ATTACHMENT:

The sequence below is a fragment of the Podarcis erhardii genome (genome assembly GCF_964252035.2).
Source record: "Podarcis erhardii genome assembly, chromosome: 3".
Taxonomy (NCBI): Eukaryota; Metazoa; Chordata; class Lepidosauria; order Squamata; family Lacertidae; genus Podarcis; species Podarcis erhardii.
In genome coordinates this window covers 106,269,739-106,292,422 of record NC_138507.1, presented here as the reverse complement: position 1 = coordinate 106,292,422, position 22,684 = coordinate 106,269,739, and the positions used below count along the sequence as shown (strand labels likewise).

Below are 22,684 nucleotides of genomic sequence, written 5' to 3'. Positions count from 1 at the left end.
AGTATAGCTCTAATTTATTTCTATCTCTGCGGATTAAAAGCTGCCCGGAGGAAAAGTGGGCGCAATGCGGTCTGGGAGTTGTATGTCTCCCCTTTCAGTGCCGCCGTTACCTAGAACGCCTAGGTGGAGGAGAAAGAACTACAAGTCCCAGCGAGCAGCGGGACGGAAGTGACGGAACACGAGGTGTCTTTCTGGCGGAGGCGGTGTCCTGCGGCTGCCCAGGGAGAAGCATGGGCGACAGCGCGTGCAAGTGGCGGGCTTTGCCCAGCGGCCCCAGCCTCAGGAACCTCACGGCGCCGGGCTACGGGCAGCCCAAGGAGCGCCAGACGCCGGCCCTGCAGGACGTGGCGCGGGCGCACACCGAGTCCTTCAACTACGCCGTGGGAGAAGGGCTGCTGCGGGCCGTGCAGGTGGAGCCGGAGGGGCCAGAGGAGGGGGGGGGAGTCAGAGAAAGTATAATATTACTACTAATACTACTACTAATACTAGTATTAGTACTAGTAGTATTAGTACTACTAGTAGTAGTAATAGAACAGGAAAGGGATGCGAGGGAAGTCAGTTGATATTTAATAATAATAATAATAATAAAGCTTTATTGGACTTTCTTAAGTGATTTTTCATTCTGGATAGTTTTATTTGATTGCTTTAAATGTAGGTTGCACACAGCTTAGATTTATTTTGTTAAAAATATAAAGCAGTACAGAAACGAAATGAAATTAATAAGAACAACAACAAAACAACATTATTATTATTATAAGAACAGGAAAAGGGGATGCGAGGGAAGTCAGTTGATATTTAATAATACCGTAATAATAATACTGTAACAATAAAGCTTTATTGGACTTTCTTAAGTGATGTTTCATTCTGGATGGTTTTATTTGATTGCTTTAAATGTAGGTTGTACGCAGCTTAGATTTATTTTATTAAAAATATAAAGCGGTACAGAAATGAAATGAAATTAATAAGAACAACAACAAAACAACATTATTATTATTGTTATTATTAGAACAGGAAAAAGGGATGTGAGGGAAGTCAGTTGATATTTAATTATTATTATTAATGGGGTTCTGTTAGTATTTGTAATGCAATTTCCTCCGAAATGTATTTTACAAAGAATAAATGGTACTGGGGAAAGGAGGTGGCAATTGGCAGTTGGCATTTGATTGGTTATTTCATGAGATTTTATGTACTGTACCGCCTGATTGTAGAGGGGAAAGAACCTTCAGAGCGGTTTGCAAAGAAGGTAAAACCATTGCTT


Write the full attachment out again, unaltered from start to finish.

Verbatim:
The sequence below is a fragment of the Podarcis erhardii genome (genome assembly GCF_964252035.2).
Source record: "Podarcis erhardii genome assembly, chromosome: 3".
Taxonomy (NCBI): Eukaryota; Metazoa; Chordata; class Lepidosauria; order Squamata; family Lacertidae; genus Podarcis; species Podarcis erhardii.
In genome coordinates this window covers 106,269,739-106,292,422 of record NC_138507.1, presented here as the reverse complement: position 1 = coordinate 106,292,422, position 22,684 = coordinate 106,269,739, and the positions used below count along the sequence as shown (strand labels likewise).

Below are 22,684 nucleotides of genomic sequence, written 5' to 3'. Positions count from 1 at the left end.
AGTATAGCTCTAATTTATTTCTATCTCTGCGGATTAAAAGCTGCCCGGAGGAAAAGTGGGCGCAATGCGGTCTGGGAGTTGTATGTCTCCCCTTTCAGTGCCGCCGTTACCTAGAACGCCTAGGTGGAGGAGAAAGAACTACAAGTCCCAGCGAGCAGCGGGACGGAAGTGACGGAACACGAGGTGTCTTTCTGGCGGAGGCGGTGTCCTGCGGCTGCCCAGGGAGAAGCATGGGCGACAGCGCGTGCAAGTGGCGGGCTTTGCCCAGCGGCCCCAGCCTCAGGAACCTCACGGCGCCGGGCTACGGGCAGCCCAAGGAGCGCCAGACGCCGGCCCTGCAGGACGTGGCGCGGGCGCACACCGAGTCCTTCAACTACGCCGTGGGAGAAGGGCTGCTGCGGGCCGTGCAGGTGGAGCCGGAGGGGCCAGAGGAGGGGGGGGGAGTCAGAGAAAGTATAATATTACTACTAATACTACTACTAATACTAGTATTAGTACTAGTAGTATTAGTACTACTAGTAGTAGTAATAGAACAGGAAAGGGATGCGAGGGAAGTCAGTTGATATTTAATAATAATAATAATAATAAAGCTTTATTGGACTTTCTTAAGTGATTTTTCATTCTGGATAGTTTTATTTGATTGCTTTAAATGTAGGTTGCACACAGCTTAGATTTATTTTGTTAAAAATATAAAGCAGTACAGAAACGAAATGAAATTAATAAGAACAACAACAAAACAACATTATTATTATTATAAGAACAGGAAAAGGGGATGCGAGGGAAGTCAGTTGATATTTAATAATACCGTAATAATAATACTGTAACAATAAAGCTTTATTGGACTTTCTTAAGTGATGTTTCATTCTGGATGGTTTTATTTGATTGCTTTAAATGTAGGTTGTACGCAGCTTAGATTTATTTTATTAAAAATATAAAGCGGTACAGAAATGAAATGAAATTAATAAGAACAACAACAAAACAACATTATTATTATTGTTATTATTAGAACAGGAAAAAGGGATGTGAGGGAAGTCAGTTGATATTTAATTATTATTATTAATGGGGTTCTGTTAGTATTTGTAATGCAATTTCCTCCGAAATGTATTTTACAAAGAATAAATGGTACTGGGGAAAGGAGGTGGCAATTGGCAGTTGGCATTTGATTGGTTATTTCATGAGATTTTATGTACTGTACCGCCTGATTGTAGAGGGGAAAGAACCTTCAGAGCGGTTTGCAAAGAAGGTAAAACCATTGCTT